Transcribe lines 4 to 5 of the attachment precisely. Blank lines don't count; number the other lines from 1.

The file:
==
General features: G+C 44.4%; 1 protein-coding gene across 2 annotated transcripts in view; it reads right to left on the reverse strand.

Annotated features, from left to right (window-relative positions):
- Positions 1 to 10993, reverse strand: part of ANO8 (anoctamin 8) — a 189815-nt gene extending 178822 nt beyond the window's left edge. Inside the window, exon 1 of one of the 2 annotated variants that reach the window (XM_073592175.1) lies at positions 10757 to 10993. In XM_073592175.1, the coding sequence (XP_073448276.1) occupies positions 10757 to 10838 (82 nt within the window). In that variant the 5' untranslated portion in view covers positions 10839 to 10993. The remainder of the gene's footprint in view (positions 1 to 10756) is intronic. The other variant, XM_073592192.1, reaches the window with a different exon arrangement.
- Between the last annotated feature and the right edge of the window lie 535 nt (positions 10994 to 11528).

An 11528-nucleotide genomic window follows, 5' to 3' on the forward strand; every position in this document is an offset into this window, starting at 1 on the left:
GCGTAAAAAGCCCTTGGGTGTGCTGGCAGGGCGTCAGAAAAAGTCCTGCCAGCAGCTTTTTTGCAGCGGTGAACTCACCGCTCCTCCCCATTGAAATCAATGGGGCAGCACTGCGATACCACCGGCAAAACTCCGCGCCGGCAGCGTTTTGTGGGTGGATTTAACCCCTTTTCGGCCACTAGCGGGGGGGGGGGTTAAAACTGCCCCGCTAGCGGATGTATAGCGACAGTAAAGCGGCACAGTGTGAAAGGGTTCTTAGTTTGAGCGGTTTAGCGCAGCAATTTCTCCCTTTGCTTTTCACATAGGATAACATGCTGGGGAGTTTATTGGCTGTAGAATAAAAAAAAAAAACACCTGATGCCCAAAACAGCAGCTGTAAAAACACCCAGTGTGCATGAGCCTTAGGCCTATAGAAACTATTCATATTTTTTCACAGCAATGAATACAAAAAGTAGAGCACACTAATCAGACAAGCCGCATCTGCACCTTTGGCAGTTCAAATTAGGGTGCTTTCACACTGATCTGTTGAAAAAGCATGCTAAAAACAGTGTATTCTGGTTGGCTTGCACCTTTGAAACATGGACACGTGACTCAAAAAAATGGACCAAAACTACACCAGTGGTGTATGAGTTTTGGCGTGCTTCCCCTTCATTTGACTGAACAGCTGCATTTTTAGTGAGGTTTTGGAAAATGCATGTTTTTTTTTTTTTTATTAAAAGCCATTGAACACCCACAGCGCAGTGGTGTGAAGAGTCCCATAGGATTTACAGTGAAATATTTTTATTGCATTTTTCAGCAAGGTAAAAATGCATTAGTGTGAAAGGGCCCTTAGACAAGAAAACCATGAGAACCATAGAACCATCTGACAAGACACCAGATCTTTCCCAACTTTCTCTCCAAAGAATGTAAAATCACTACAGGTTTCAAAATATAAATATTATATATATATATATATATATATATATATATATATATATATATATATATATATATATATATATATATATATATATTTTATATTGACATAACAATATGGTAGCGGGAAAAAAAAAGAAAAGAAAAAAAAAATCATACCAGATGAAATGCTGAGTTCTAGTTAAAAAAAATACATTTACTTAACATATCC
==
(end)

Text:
- Between the last annotated feature and the right edge of the window lie 535 nt (positions 10994 to 11528).

An 11528-nucleotide genomic window follows, 5' to 3' on the forward strand; every position in this document is an offset into this window, starting at 1 on the left: